From then, the film branches off into a new “Kelvin” timeline – named for the ship where Kirk was born. Thus new adventures of the much younger Enterprise crew could continue but still tangentially connect to the original shows and movies. The fans' reaction was mixed, but the movie appealed more to general audiences and did well enough to launch a whole new era of Trek.
6. Star Trek III: The Search for Spock
Sometimes the middle part of a trilogy works (see Empire Strikes Back), and sometimes… it falls flat. Coming directly after the events of Star Trek II, the crew of the Starship Enterprise returns to Earth to face Spock’s father and decommission the ship. Meanwhile, Kirk’s son finds himself face to face with a young reborn Spock, Klingons who have come to investigate the Genesis Device explosion, and the consequences of his scientific shortcuts.
The death of Spock had meant to be permanent, but Leonard Nimoy loved the writing in Wrath of Khan so much, he not only asked to have the character resurrected but signed on to direct the third film. Unfortunately, despite the film echoing a lot of the same themes and a script written largely by the same writer, this one slips into a sophomore slump. However, there are some high points – Christopher Lloyd (aka Doc Brown) as the Klingon commander, Night Court’s John Larroquette as his number two, and DeForest Kelley offering his most masterful performance as Doctor Bones McCoy.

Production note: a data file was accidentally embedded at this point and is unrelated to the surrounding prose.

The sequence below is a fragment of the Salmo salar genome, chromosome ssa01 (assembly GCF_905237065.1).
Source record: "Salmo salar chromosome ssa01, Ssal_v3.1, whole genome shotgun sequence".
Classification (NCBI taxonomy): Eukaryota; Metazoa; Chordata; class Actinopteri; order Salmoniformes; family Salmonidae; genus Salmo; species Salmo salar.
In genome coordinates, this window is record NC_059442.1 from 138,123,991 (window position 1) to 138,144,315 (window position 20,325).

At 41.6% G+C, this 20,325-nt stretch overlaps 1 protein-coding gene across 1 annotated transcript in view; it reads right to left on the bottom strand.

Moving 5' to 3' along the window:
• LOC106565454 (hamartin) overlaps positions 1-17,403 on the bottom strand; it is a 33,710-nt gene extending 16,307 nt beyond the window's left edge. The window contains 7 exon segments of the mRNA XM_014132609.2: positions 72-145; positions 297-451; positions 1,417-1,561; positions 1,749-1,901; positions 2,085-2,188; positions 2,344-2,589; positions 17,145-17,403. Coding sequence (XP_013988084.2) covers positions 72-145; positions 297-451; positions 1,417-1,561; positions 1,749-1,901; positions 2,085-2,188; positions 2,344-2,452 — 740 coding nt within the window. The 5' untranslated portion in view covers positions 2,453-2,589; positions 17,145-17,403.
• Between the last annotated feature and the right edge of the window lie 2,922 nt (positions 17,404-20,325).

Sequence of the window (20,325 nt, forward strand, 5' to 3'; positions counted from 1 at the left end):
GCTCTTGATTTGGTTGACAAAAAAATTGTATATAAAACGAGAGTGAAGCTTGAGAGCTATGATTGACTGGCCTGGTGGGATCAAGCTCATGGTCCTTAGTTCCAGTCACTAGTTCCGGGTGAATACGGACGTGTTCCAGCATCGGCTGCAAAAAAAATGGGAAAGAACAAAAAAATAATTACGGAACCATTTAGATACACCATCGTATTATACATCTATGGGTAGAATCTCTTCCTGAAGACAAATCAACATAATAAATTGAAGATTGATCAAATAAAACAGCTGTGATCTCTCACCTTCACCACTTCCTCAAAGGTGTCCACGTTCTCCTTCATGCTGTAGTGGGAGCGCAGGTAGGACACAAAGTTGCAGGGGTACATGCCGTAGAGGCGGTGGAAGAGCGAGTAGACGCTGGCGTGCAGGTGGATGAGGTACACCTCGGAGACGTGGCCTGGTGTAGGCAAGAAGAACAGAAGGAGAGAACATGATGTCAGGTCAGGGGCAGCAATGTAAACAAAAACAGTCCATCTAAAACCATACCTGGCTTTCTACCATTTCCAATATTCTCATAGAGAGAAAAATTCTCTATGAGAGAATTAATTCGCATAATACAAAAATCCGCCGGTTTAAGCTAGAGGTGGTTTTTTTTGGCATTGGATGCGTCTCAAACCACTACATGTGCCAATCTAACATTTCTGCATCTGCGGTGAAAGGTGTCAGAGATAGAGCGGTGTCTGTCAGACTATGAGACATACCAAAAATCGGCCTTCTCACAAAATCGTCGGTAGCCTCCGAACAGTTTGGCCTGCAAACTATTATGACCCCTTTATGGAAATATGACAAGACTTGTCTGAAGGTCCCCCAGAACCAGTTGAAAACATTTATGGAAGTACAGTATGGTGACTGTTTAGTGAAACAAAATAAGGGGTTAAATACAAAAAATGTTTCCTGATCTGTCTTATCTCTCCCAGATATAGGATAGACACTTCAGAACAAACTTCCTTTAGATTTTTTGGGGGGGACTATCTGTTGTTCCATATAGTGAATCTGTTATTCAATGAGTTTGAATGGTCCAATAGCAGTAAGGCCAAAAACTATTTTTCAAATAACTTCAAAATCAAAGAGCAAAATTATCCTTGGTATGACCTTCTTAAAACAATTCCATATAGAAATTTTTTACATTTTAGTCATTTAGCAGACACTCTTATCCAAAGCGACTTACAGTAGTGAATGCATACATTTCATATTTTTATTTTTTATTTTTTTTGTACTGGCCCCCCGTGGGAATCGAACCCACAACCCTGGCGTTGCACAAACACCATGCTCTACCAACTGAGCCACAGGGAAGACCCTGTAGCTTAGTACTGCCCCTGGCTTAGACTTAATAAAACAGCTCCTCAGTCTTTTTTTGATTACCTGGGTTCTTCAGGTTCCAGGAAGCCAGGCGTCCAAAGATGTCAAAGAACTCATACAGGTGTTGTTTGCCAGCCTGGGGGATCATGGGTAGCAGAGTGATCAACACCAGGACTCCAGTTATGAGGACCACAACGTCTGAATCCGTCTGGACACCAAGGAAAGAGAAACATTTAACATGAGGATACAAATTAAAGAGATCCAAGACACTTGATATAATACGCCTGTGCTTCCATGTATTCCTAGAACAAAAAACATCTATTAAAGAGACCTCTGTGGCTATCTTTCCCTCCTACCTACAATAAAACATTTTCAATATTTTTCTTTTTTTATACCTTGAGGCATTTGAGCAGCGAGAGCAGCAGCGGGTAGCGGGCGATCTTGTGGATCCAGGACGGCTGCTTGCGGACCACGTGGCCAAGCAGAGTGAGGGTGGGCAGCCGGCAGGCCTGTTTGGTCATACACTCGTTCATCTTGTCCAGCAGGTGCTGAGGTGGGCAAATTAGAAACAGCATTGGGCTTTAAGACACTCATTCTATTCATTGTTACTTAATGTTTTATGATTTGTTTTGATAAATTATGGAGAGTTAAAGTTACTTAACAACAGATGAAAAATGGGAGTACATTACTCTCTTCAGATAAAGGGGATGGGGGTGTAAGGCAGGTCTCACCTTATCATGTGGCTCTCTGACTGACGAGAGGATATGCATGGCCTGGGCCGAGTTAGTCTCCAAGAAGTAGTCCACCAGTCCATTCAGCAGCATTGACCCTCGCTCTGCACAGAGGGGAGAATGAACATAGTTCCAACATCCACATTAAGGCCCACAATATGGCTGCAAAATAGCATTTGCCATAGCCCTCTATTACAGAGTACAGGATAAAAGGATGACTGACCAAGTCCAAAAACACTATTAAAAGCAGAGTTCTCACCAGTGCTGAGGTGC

7. Star Trek: The Motion Picture
Following the success of Star Wars and Close Encounters, Paramount was desperate to get into high-budget science fiction – and turned to the one property they owned that continued to deliver. Gene Rodenberry, the original series creator, had been lobbying for a few years to create a spin-off – especially now that syndicated reruns (thank you, Lucille Ball and Desi Arnaz) had made the show far more popular than it had been in the ’60s.
The new show's pilot would use the original stars to introduce a new Enterprise crew, who would then continue the series. With some targeted rewrites, Rodenberry turned the pilot into a 2-hour movie (he would later mine a lot of it again for what would become The Next Generation pilot).